Top 10 most influential scientists in Perocskite Solar Cells

Top 10 most influential scientists in Perovskite Solar Cells

●  Tsutomu Miyasaka, Toin University of Yokohama

Miyasaka’s long term experience and research has been focused on the design of low-temperature solution-printing process for fabrication of dye-sensitized solar cells and solid-state hybrid photovoltaic cells. Also, he developed photovoltaic cells using organo-lead halide compounds as light-absorbing materials---perovskite solar cells. Miyasaka has contributed to the pioneering works and discovered perovskite’s potential as low-cost, large-area high-efficiency thin film solar cells. His first paper on perovskite solar cells published in 2009 has been cited more than 4400 times. Now Miyasaka group has been endeavoring in practical applications of perovskite solar cells and dye-sensitized solar cells, plus these technologies to flexible devices and photodetectors.

●  Nam-Gyu Park, Sungkyunkwan University

Nam-Gyu’s research has been focused on high efficiency dye-sensitized solar cells. He is specialist in design and synthesis of inorganic nanostructured materials as well as perovskite solar cells.

Nam-Gyu had worked with Michael Grätzel (École Polytechnique Fédérale de Lausanne) and reported on solid-state mesoscopic heterojunction solar cells employing nanoparticles (NPs) of methyl ammonium lead iodide (CH3NH3)PbI3 as light harvesters in 2012. The perovskite NPs were produced by reaction of methylammonium iodide with PbI2 and deposited onto a submicron-thick mesoscopic TiO2 film, whose pores were infiltrated with the hole-conductor spiro-MeOTAD. Illumination with standard AM-1.5 sunlight generated large photocurrents (JSC) exceeding 17 mA/cm2, an open circuit photovoltage (VOC) of 0.888 V and a fill factor (FF) of 0.62 yielding a power conversion efficiency (PCE) of 9.7%, the highest reported to date for such cells.

●  Henry J. Snaith, University of Oxford

Snaith has made several significant advances for solution-processed solar cells, including the first demonstration of gyroid structured titania for dye solar cells. In 2012, Snaith has discovered the remarkable PV properties of metal halide perovskite which has emerged as a new field in PV research.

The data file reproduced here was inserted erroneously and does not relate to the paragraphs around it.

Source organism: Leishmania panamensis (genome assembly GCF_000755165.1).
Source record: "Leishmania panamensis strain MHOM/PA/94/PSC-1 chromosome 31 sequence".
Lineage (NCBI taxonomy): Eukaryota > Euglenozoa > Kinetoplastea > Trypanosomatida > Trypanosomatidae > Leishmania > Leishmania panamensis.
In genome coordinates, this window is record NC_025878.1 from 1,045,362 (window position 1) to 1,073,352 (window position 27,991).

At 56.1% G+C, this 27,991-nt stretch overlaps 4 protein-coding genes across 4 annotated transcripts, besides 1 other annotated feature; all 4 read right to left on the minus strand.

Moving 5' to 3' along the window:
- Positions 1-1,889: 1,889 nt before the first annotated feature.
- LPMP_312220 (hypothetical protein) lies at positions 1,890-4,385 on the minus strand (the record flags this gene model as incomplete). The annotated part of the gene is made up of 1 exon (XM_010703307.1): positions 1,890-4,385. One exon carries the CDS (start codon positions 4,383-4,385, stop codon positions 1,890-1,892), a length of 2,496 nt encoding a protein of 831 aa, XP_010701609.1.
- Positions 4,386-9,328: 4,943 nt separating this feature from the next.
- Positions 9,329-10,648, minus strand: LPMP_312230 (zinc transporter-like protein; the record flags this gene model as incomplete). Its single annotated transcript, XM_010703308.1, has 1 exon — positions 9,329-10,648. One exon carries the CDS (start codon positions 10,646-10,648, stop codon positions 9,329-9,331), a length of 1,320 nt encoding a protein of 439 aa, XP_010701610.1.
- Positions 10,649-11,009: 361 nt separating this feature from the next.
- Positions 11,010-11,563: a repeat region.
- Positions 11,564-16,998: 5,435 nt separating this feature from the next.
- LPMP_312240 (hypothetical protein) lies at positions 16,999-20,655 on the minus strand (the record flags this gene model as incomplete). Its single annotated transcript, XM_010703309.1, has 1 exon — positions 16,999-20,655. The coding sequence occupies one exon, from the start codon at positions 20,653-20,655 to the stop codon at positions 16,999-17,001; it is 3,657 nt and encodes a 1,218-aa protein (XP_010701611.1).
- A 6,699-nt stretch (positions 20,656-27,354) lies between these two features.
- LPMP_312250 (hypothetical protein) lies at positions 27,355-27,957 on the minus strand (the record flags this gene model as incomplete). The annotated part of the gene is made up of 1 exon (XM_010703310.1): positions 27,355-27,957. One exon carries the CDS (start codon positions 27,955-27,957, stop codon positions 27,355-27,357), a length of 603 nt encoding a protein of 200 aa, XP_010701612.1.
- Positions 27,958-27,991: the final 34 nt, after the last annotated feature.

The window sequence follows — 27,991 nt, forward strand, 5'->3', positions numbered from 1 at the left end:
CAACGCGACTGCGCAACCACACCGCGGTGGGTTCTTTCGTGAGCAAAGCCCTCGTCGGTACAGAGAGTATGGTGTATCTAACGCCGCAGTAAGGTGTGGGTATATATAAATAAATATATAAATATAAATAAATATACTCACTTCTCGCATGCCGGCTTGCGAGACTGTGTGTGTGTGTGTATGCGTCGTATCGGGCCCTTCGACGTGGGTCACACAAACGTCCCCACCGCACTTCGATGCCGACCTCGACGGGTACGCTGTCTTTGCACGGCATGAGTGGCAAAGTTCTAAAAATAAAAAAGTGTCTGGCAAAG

Snaith teamed up with Miyasaka, used spiro-OMeTAD as the hole-conducting layer, and deposited it on a mixed halide perovskite, CH3NH3Pbl2Cl. When the team made solar cells with those compounds and TiO2, they observed conversion efficiencies near 7.6 %, a value that just a year earlier would have turned heads. But when they replaced TiO2 with alumina (Al2O3), an insulator that cannot conduct electrons to the electrode---that is, when they made a solar cell that was sure to fail---it surprisingly delivered near 11 % conversion efficiency. The team proposed that alumina serves only as a high-surface-area scaffold but that it mediates formation of a layer of high-quality perovskite crystals. Snaith group suggested that the quality of the film is likely the reason the crystals can collect and transport electrons so efficiently. (Science 2012, DOI: 10.1126/science.1228604)

●  Michael Grätzel, École Polytechnique Fédérale de Lausanne, EPFL

- 2013, Grätzel published a research paper ”Sequential deposition as a route to high-performance perovskite-sensitized solar cells.” (Nature volume499, pages316–319 (18 July 2013))
Following pioneering work, solution-processable organic–inorganic hybrid perovskites—such as CH3NH3PbX3 (X = Cl, Br, I)—have attracted attention as light-harvesting materials for mesoscopic solar cells. So far, the perovskite pigment has been deposited in a single step onto mesoporous metal oxide films using a mixture of PbX2 and CH3NH3X in a common solvent. However, the uncontrolled precipitation of the perovskite produces large morphological variations, resulting in a wide spread of photovoltaic performance in the resulting devices, which hampers the prospects for practical applications. Here we describe a sequential deposition method for the formation of the perovskite pigment within the porous metal oxide film. PbI2 is first introduced from solution into a nanoporous titanium dioxide film and subsequently transformed into the perovskite by exposing it to a solution of CH3NH3I. We find that the conversion occurs within the nanoporous host as soon as the two components come into contact, permitting much better control over the perovskite morphology than is possible with the previously employed route. Using this technique for the fabrication of solid-state mesoscopic solar cells greatly increases the reproducibility of their performance and allows us to achieve a power conversion efficiency of approximately 15 % (measured under standard AM1.5G test conditions on solar zenith angle, solar light intensity and cell temperature). This two-step method should provide new opportunities for the fabrication of solution-processed photovoltaic cells with unprecedented power conversion efficiencies and high stability equal to or even greater than those of today’s best thin-film photovoltaic devices.